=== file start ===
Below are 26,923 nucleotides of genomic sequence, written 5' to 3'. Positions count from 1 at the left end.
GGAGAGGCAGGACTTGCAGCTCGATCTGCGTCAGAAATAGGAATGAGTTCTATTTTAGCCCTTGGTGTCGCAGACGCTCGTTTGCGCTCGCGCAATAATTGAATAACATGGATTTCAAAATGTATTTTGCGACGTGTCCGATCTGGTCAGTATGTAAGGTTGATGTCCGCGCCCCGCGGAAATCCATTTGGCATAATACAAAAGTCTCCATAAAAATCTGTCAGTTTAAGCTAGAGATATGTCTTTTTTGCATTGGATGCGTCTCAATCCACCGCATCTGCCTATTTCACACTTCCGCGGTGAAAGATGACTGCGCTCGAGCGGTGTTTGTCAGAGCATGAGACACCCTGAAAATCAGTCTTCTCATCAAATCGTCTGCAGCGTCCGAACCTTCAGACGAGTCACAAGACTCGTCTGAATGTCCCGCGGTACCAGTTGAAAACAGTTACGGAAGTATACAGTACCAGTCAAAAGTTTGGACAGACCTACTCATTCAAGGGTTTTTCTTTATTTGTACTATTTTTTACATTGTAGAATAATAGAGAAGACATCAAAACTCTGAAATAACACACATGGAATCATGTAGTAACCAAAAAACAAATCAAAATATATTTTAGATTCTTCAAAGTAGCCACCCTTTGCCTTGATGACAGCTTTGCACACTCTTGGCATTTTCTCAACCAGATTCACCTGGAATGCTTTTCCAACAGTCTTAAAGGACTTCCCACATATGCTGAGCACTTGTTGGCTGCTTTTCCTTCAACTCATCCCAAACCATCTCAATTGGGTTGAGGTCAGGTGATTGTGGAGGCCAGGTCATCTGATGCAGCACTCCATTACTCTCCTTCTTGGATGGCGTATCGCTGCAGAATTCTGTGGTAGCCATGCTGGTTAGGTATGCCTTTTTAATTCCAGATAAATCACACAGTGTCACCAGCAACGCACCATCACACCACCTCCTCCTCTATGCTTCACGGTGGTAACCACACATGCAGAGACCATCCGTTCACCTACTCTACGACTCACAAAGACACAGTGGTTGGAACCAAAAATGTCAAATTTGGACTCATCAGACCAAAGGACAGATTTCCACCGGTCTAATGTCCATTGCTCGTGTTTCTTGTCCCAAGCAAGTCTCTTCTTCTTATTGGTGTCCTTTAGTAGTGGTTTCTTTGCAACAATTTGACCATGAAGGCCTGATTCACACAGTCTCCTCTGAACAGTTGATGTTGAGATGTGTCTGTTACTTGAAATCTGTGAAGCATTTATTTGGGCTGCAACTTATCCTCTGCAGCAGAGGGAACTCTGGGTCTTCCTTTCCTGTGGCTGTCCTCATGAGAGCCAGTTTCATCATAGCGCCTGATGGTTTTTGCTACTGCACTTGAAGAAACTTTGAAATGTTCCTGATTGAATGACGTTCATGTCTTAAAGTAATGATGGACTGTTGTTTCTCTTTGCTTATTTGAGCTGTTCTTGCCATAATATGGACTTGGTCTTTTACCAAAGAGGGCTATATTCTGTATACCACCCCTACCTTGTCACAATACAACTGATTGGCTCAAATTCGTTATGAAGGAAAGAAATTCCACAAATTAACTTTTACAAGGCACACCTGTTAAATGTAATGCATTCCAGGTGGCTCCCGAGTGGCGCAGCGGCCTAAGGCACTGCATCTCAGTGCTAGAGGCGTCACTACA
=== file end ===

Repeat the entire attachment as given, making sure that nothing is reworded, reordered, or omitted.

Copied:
Below are 26,923 nucleotides of genomic sequence, written 5' to 3'. Positions count from 1 at the left end.
GGAGAGGCAGGACTTGCAGCTCGATCTGCGTCAGAAATAGGAATGAGTTCTATTTTAGCCCTTGGTGTCGCAGACGCTCGTTTGCGCTCGCGCAATAATTGAATAACATGGATTTCAAAATGTATTTTGCGACGTGTCCGATCTGGTCAGTATGTAAGGTTGATGTCCGCGCCCCGCGGAAATCCATTTGGCATAATACAAAAGTCTCCATAAAAATCTGTCAGTTTAAGCTAGAGATATGTCTTTTTTGCATTGGATGCGTCTCAATCCACCGCATCTGCCTATTTCACACTTCCGCGGTGAAAGATGACTGCGCTCGAGCGGTGTTTGTCAGAGCATGAGACACCCTGAAAATCAGTCTTCTCATCAAATCGTCTGCAGCGTCCGAACCTTCAGACGAGTCACAAGACTCGTCTGAATGTCCCGCGGTACCAGTTGAAAACAGTTACGGAAGTATACAGTACCAGTCAAAAGTTTGGACAGACCTACTCATTCAAGGGTTTTTCTTTATTTGTACTATTTTTTACATTGTAGAATAATAGAGAAGACATCAAAACTCTGAAATAACACACATGGAATCATGTAGTAACCAAAAAACAAATCAAAATATATTTTAGATTCTTCAAAGTAGCCACCCTTTGCCTTGATGACAGCTTTGCACACTCTTGGCATTTTCTCAACCAGATTCACCTGGAATGCTTTTCCAACAGTCTTAAAGGACTTCCCACATATGCTGAGCACTTGTTGGCTGCTTTTCCTTCAACTCATCCCAAACCATCTCAATTGGGTTGAGGTCAGGTGATTGTGGAGGCCAGGTCATCTGATGCAGCACTCCATTACTCTCCTTCTTGGATGGCGTATCGCTGCAGAATTCTGTGGTAGCCATGCTGGTTAGGTATGCCTTTTTAATTCCAGATAAATCACACAGTGTCACCAGCAACGCACCATCACACCACCTCCTCCTCTATGCTTCACGGTGGTAACCACACATGCAGAGACCATCCGTTCACCTACTCTACGACTCACAAAGACACAGTGGTTGGAACCAAAAATGTCAAATTTGGACTCATCAGACCAAAGGACAGATTTCCACCGGTCTAATGTCCATTGCTCGTGTTTCTTGTCCCAAGCAAGTCTCTTCTTCTTATTGGTGTCCTTTAGTAGTGGTTTCTTTGCAACAATTTGACCATGAAGGCCTGATTCACACAGTCTCCTCTGAACAGTTGATGTTGAGATGTGTCTGTTACTTGAAATCTGTGAAGCATTTATTTGGGCTGCAACTTATCCTCTGCAGCAGAGGGAACTCTGGGTCTTCCTTTCCTGTGGCTGTCCTCATGAGAGCCAGTTTCATCATAGCGCCTGATGGTTTTTGCTACTGCACTTGAAGAAACTTTGAAATGTTCCTGATTGAATGACGTTCATGTCTTAAAGTAATGATGGACTGTTGTTTCTCTTTGCTTATTTGAGCTGTTCTTGCCATAATATGGACTTGGTCTTTTACCAAAGAGGGCTATATTCTGTATACCACCCCTACCTTGTCACAATACAACTGATTGGCTCAAATTCGTTATGAAGGAAAGAAATTCCACAAATTAACTTTTACAAGGCACACCTGTTAAATGTAATGCATTCCAGGTGGCTCCCGAGTGGCGCAGCGGCCTAAGGCACTGCATCTCAGTGCTAGAGGCGTCACTACA